The player’s motivation in each case is simple–each of these contracts assured players enormous bumps in their career earnings. But how did each contract work for the team? And I mean this from a front office perspective–a “I get a set budget and I’m spending some of it on this guy, how did it work out?” perspective. Billionaires losing a few million bucks mean nothing to me, but working around that constraint, I would still prefer my hometown baseball team does as well as they can possibly do. So let’s look at the contracts.
February 18, 2004–Cardinals sign Albert Pujols to seven-year, $100 million contract with team option for 2011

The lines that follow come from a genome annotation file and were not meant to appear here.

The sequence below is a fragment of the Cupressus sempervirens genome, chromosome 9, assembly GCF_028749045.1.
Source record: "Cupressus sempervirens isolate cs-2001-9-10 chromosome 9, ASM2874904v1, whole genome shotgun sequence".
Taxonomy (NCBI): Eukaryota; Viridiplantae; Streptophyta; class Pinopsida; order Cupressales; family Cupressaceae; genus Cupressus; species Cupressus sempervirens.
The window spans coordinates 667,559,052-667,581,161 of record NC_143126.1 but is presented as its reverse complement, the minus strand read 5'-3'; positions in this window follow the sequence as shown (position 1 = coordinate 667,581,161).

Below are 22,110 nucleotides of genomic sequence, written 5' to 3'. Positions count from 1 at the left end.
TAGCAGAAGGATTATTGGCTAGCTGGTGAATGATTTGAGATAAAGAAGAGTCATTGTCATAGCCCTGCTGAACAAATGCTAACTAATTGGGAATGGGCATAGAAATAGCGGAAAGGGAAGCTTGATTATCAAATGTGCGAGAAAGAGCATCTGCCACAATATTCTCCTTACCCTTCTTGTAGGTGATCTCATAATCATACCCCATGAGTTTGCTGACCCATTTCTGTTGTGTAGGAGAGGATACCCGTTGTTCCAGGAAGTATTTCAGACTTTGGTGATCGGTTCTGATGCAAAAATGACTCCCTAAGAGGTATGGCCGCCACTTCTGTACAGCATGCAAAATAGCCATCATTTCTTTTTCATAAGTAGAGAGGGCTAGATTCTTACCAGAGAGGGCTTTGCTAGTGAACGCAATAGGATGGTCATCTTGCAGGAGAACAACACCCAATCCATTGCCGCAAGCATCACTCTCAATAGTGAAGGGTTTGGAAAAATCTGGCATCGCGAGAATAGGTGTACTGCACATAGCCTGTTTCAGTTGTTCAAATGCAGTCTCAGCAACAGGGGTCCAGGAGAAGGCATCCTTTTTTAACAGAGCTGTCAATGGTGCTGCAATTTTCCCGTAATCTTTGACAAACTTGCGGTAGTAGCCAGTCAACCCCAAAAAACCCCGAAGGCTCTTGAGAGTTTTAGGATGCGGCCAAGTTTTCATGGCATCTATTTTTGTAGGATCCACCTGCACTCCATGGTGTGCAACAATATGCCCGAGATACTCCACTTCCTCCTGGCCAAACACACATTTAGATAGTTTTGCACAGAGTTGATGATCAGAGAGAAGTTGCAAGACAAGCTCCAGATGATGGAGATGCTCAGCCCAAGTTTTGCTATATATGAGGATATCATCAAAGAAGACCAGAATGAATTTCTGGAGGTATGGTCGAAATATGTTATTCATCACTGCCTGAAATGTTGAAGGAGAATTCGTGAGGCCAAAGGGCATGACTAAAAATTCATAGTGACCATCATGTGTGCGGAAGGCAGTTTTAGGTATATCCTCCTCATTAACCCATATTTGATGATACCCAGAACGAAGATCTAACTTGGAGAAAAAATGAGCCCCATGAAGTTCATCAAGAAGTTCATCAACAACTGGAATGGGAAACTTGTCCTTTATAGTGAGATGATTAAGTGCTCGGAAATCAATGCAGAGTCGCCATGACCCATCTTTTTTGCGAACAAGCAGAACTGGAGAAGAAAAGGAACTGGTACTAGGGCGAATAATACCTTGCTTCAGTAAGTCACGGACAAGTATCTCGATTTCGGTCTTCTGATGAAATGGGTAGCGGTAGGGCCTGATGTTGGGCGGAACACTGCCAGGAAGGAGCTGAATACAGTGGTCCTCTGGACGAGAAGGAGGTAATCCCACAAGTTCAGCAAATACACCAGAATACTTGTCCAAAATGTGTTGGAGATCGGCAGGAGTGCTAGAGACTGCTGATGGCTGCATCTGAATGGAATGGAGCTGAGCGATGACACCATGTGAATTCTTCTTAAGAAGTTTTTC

Albert Pujols was coming off three consecutive MVP-caliber seasons to begin his career, and he was heading into his first of three years of salary arbitration before signing a nine-figure deal a month after his 24th birthday. While the deal bought out 4-5 years of his free agency years, Pujols would still have a chance to hit the open market at 31 while securing generational wealth for his family. And in the end, this became arguably the most significant Cardinals transaction since drafting Pujols in the first place. Pujols spent the next seven seasons continuing his MVP-caliber career, and while his performance dipped a little bit in 2011, he was still very much worth the $14.5 million he was due. By FanGraphs’s estimates, his 2004-2011 performance would have been worth $328.9 million on the open market, and the Cardinals paid just over $102.3 million to employ him. Because of the salary-suppressing nature of arbitration, the Cardinals could’ve played out the next three years and still come out ahead, but not this ahead. Cardinals win.